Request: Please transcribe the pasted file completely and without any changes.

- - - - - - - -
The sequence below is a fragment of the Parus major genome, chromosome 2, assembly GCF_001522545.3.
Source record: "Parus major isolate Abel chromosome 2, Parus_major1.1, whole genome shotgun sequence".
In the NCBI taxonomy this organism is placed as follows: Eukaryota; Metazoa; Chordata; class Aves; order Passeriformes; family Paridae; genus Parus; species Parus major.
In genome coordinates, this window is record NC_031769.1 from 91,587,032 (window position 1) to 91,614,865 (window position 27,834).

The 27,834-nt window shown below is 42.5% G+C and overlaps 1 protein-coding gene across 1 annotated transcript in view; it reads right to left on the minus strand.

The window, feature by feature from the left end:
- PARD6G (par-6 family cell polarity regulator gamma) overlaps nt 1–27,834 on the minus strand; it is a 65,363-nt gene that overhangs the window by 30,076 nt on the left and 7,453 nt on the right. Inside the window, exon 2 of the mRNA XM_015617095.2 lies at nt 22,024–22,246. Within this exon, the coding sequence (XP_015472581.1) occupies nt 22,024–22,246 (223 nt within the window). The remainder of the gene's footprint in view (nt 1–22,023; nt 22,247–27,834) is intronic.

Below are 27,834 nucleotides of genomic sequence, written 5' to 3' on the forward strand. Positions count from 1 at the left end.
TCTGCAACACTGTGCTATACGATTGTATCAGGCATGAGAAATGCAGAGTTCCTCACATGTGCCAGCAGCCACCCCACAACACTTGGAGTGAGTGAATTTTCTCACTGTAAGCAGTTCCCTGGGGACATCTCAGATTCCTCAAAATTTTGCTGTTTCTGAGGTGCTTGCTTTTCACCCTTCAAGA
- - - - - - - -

The sequence below is a fragment of the Parus major genome, chromosome 2, assembly GCF_001522545.3.
Source record: "Parus major isolate Abel chromosome 2, Parus_major1.1, whole genome shotgun sequence".
In the NCBI taxonomy this organism is placed as follows: Eukaryota; Metazoa; Chordata; class Aves; order Passeriformes; family Paridae; genus Parus; species Parus major.
In genome coordinates, this window is record NC_031769.1 from 91,587,032 (window position 1) to 91,614,865 (window position 27,834).

The 27,834-nt window shown below is 42.5% G+C and overlaps 1 protein-coding gene across 1 annotated transcript in view; it reads right to left on the minus strand.

The window, feature by feature from the left end:
- PARD6G (par-6 family cell polarity regulator gamma) overlaps nt 1–27,834 on the minus strand; it is a 65,363-nt gene that overhangs the window by 30,076 nt on the left and 7,453 nt on the right. Inside the window, exon 2 of the mRNA XM_015617095.2 lies at nt 22,024–22,246. Within this exon, the coding sequence (XP_015472581.1) occupies nt 22,024–22,246 (223 nt within the window). The remainder of the gene's footprint in view (nt 1–22,023; nt 22,247–27,834) is intronic.

Below are 27,834 nucleotides of genomic sequence, written 5' to 3' on the forward strand. Positions count from 1 at the left end.
TCTGCAACACTGTGCTATACGATTGTATCAGGCATGAGAAATGCAGAGTTCCTCACATGTGCCAGCAGCCACCCCACAACACTTGGAGTGAGTGAATTTTCTCACTGTAAGCAGTTCCCTGGGGACATCTCAGATTCCTCAAAATTTTGCTGTTTCTGAGGTGCTTGCTTTTCACCCTTCAAGA